Painting, and mixed media
The imagery that consistently emerges in my work are the forms and colors of machinery used for modern landscaping and agriculture, consisting of decaying and rusted lawn mower parts and snow blowers from circa 1970-1989. This was the landscape of my childhood. Broken machinery, engine parts and cars, a large part of my father’s lawnmower shop, are imagery embedded in my subconscious. My ambivalent relationship with this content is intertwined with my fascination of the haunting beauty of industrial refuse as an indelible mark of mankind.
These images are recurring resources, an archive, utilized through photography, printmaking and painting in the same space. Utilizing these images to produce a new body of work, separate from my collage work, I created a series of two inch by two inch paintings in the sketchbook format as a result of limited access to my studio during the pandemic in 2020. Reading as a narrative, the sequential images are fragments of tightly constructed, quotidian machinery. Depicted in bright colors, the use of framing, jangly lines and dots are reminiscent of Ben Day dots and the panels and humor from comics. The longer you look the stranger it gets. These small images are transcribed into 16×16 paintings on canvas for a more accessible experience.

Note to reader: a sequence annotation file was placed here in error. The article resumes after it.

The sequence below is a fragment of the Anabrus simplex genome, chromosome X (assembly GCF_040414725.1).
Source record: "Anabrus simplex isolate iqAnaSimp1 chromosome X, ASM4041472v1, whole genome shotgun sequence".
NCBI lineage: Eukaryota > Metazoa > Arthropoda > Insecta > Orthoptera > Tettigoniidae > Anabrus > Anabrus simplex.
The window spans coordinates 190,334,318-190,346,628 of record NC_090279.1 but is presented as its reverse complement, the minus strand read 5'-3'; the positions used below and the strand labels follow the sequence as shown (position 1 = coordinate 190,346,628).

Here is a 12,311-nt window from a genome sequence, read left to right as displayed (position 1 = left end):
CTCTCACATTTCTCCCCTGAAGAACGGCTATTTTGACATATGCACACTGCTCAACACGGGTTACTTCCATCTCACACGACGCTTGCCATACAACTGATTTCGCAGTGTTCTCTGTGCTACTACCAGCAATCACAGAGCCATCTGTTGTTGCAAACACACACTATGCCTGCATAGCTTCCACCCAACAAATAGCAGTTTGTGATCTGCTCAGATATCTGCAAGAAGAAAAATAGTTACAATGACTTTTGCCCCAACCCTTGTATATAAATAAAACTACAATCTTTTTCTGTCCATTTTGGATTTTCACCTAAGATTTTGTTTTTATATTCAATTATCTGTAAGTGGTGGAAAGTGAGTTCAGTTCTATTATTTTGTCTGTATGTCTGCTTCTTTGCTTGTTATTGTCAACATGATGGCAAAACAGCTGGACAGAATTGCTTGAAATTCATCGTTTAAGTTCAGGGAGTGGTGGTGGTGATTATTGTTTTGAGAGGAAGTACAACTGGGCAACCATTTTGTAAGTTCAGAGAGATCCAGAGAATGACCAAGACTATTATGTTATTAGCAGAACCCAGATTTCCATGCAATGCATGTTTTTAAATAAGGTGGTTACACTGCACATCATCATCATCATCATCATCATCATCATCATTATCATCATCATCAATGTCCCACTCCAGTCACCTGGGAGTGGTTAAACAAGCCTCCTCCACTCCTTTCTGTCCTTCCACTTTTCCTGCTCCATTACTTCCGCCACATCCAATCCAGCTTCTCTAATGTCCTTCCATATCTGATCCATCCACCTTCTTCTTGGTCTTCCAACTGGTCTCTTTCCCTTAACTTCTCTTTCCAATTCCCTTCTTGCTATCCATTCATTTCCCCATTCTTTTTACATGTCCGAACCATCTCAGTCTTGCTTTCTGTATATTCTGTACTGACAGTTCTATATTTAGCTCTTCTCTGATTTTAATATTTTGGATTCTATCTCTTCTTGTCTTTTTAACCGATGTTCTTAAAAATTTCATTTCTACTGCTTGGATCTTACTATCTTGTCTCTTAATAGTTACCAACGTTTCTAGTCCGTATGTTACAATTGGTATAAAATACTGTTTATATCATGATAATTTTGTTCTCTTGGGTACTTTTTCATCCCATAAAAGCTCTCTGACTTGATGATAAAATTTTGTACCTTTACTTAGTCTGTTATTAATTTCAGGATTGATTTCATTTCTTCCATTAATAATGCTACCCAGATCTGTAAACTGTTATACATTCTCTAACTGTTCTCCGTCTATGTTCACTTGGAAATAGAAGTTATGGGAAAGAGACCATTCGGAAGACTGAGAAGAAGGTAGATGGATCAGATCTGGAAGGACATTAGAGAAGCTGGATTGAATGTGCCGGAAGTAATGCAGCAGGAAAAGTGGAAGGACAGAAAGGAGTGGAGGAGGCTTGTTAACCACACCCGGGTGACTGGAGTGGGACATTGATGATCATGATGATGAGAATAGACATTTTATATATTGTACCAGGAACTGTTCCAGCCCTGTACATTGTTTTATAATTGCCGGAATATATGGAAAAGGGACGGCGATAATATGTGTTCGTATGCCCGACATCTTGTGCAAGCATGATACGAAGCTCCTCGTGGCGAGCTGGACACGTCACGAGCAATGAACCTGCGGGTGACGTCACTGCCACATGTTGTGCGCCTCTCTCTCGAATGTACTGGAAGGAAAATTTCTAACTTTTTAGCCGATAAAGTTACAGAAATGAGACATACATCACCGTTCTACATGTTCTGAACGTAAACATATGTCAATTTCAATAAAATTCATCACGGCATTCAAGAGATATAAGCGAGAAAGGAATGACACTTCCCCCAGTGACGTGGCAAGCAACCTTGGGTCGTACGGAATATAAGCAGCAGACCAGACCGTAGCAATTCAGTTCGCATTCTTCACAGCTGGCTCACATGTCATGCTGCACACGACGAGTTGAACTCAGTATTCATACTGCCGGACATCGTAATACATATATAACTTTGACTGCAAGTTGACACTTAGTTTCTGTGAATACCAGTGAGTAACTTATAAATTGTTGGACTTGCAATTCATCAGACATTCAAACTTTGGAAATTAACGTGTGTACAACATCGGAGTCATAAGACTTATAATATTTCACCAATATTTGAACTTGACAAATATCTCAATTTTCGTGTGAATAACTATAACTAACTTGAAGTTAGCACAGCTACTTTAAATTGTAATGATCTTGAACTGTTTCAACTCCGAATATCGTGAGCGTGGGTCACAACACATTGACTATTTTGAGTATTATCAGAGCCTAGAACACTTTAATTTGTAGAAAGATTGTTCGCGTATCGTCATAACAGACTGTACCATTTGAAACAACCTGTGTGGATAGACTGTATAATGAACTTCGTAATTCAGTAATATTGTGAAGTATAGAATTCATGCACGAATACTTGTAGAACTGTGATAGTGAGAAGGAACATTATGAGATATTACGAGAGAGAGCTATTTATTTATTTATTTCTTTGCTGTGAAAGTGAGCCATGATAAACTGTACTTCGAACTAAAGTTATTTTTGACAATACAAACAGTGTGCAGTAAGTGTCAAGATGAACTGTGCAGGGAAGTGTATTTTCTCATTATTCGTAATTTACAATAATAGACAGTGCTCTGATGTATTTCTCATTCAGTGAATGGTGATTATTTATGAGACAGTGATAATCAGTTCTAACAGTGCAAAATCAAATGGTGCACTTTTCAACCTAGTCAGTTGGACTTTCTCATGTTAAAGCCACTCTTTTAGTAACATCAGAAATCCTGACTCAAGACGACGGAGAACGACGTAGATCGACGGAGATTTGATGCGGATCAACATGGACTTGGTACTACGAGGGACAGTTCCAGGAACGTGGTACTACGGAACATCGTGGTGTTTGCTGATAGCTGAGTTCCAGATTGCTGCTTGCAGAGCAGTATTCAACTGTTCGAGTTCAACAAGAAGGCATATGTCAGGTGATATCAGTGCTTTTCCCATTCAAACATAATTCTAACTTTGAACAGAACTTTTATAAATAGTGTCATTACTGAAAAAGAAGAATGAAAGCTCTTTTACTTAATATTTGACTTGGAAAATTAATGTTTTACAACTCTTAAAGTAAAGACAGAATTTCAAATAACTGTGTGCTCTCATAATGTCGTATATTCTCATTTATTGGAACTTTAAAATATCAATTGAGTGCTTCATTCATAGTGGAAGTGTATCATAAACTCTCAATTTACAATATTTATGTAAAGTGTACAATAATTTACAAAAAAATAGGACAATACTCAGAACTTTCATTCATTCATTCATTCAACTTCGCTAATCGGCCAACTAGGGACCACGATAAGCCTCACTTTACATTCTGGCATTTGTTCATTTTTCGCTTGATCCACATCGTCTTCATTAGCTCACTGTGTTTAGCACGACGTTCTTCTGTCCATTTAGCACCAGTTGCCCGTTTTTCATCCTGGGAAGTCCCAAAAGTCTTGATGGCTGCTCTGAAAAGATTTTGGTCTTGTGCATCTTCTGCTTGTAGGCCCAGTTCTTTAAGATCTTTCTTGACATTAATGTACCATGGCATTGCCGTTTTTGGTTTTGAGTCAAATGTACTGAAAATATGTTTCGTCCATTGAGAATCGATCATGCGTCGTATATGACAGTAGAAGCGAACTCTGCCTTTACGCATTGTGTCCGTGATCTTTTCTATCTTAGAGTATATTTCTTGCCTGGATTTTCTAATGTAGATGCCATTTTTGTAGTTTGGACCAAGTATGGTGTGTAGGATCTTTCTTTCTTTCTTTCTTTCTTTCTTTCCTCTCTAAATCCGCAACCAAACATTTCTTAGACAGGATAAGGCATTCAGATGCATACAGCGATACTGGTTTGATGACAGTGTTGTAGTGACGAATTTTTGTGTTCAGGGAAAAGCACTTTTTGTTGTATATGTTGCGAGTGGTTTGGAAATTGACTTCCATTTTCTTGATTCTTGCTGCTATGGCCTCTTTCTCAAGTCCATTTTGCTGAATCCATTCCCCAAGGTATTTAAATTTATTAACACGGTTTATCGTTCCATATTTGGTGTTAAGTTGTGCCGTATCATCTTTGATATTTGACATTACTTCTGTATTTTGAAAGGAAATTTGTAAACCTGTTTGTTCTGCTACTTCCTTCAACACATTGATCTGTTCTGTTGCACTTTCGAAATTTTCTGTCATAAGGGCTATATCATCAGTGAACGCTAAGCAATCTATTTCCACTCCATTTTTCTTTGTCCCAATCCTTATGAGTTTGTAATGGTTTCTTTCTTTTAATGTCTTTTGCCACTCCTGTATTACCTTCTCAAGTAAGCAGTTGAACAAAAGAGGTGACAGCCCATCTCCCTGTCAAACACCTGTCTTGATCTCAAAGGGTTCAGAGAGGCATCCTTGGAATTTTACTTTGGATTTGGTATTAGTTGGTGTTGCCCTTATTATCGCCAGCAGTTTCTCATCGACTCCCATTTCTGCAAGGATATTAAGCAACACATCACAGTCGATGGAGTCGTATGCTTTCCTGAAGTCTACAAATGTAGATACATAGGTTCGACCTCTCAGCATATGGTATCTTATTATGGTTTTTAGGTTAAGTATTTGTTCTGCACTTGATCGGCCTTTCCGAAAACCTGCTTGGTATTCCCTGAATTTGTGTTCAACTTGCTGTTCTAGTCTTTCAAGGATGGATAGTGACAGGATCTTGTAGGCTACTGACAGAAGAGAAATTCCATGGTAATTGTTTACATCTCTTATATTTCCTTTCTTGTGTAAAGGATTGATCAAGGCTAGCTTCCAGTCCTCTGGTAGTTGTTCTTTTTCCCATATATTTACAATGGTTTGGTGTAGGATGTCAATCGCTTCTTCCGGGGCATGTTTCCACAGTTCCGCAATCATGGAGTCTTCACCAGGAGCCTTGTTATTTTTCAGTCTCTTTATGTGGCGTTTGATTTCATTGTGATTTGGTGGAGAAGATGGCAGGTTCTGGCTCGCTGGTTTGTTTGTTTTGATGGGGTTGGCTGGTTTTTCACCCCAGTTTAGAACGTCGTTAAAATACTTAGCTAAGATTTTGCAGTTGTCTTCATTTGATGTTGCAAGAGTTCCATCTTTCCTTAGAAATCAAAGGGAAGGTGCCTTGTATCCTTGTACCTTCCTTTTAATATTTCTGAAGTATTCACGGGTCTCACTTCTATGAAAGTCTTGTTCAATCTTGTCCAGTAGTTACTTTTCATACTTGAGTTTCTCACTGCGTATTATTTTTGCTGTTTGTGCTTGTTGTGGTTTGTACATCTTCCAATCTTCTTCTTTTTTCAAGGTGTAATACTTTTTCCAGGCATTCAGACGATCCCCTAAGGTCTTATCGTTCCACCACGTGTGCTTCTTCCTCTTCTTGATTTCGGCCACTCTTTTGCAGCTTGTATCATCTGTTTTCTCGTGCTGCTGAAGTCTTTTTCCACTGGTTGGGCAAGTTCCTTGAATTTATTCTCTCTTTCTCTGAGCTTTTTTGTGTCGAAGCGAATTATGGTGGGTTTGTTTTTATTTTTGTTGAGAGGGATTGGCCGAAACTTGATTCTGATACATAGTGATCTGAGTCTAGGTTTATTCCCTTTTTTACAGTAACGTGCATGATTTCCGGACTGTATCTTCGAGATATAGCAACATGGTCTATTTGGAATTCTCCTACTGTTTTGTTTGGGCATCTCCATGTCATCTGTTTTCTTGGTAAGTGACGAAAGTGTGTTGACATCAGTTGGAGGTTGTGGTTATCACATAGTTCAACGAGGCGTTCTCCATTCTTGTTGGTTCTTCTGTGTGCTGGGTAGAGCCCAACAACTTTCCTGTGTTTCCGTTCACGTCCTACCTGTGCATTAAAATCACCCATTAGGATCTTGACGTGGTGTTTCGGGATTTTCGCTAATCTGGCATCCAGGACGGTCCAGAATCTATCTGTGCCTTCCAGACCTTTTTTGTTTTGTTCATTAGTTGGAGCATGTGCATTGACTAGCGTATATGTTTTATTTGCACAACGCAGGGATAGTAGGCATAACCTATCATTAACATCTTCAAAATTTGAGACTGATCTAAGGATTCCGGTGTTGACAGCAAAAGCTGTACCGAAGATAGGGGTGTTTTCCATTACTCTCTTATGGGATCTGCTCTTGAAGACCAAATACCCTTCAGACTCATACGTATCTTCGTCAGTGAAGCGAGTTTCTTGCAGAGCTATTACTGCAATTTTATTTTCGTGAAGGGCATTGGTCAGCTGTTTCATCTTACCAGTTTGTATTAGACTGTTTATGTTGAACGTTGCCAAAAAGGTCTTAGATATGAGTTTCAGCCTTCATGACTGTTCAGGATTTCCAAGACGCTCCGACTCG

The collage works on paper employ the same content of machinery. An imprint of each image is cut into fragments, collaged into pieces, and layered, within hand-printed patterns of dots, netting, and mesh paired with comic book colors. Employed as structures and tools to veil and reveal, the view of any particular image is partially obstructed creating an illusion of push and pull. The motifs of hide and seek and looking through examine the notion of boundaries and permeable walls. Using this trickster quality, they become keyholes, viewfinders, or stereoscopes and act as a distancing mechanism. I am interested in the tension between pictorial and illusionistic space, of abstract forms and representational space in the same painting. This indirect image-making reflects the decay of an image and a memory, underscoring my ambivalence to the original content.